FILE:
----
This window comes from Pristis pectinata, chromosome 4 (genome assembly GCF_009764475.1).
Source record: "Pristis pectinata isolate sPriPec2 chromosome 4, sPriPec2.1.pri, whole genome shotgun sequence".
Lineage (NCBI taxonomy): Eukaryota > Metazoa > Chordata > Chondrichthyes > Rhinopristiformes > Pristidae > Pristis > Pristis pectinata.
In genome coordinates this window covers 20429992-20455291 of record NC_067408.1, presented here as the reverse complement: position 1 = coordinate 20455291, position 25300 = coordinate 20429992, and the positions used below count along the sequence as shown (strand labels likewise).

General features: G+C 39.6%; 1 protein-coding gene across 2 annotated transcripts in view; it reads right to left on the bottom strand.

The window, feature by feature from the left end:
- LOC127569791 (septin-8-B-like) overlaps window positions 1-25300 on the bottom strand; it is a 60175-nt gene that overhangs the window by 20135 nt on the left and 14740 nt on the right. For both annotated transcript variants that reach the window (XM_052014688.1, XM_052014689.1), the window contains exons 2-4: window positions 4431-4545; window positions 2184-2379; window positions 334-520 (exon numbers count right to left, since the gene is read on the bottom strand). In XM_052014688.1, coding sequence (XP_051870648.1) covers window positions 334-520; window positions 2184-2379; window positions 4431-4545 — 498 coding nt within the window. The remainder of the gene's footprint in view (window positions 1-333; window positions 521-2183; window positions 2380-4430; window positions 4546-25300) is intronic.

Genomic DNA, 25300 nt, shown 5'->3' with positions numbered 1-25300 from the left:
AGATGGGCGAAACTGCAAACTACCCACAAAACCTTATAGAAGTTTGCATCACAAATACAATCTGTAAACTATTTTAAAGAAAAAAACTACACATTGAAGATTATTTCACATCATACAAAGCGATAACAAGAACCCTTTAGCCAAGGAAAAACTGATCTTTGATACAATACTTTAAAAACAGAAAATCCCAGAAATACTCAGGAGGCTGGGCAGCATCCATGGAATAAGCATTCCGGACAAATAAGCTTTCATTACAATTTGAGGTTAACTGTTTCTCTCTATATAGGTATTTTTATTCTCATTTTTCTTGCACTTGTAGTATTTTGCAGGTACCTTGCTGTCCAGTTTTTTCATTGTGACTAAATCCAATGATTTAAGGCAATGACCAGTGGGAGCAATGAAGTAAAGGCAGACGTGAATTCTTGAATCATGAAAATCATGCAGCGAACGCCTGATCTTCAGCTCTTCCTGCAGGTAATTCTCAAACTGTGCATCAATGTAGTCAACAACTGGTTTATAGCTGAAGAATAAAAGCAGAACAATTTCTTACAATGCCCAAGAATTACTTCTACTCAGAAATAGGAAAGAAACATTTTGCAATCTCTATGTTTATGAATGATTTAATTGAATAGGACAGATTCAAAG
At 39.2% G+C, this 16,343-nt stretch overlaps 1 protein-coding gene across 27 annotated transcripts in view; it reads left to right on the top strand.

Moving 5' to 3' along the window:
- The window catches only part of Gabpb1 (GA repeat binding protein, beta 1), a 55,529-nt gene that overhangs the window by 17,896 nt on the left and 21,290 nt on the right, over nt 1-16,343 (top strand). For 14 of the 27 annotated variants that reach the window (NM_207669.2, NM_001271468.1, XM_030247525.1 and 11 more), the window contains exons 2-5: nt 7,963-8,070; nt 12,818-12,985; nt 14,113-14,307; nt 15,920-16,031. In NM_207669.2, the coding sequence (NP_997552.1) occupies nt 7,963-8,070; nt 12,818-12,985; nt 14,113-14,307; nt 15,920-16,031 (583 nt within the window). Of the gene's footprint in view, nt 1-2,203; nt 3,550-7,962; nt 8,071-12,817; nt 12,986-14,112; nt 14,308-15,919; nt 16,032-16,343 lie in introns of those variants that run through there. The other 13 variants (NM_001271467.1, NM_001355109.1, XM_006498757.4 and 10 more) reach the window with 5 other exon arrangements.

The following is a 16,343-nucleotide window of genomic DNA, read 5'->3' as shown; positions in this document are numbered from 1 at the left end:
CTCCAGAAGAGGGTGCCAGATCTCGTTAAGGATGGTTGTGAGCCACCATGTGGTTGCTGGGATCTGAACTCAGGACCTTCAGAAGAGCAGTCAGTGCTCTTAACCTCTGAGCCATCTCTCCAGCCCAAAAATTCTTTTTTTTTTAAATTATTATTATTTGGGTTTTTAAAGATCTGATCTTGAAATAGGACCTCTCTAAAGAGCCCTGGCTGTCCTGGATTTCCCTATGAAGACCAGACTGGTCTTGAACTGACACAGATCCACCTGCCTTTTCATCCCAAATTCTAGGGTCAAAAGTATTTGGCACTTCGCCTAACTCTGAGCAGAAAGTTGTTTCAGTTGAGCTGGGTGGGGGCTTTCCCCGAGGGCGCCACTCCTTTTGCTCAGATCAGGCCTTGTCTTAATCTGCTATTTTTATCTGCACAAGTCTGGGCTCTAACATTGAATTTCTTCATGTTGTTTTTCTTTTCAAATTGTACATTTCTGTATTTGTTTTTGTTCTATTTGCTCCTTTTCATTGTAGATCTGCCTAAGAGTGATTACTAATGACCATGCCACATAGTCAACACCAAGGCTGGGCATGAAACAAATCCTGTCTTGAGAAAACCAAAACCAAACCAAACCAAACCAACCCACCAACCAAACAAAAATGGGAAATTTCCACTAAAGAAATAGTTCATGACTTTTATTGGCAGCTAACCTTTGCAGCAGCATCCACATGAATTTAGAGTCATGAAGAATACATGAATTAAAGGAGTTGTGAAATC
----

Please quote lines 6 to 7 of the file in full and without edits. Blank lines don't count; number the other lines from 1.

The window, feature by feature from the left end:
- LOC127569791 (septin-8-B-like) overlaps window positions 1-25300 on the bottom strand; it is a 60175-nt gene that overhangs the window by 20135 nt on the left and 14740 nt on the right. For both annotated transcript variants that reach the window (XM_052014688.1, XM_052014689.1), the window contains exons 2-4: window positions 4431-4545; window positions 2184-2379; window positions 334-520 (exon numbers count right to left, since the gene is read on the bottom strand). In XM_052014688.1, coding sequence (XP_051870648.1) covers window positions 334-520; window positions 2184-2379; window positions 4431-4545 — 498 coding nt within the window. The remainder of the gene's footprint in view (window positions 1-333; window positions 521-2183; window positions 2380-4430; window positions 4546-25300) is intronic.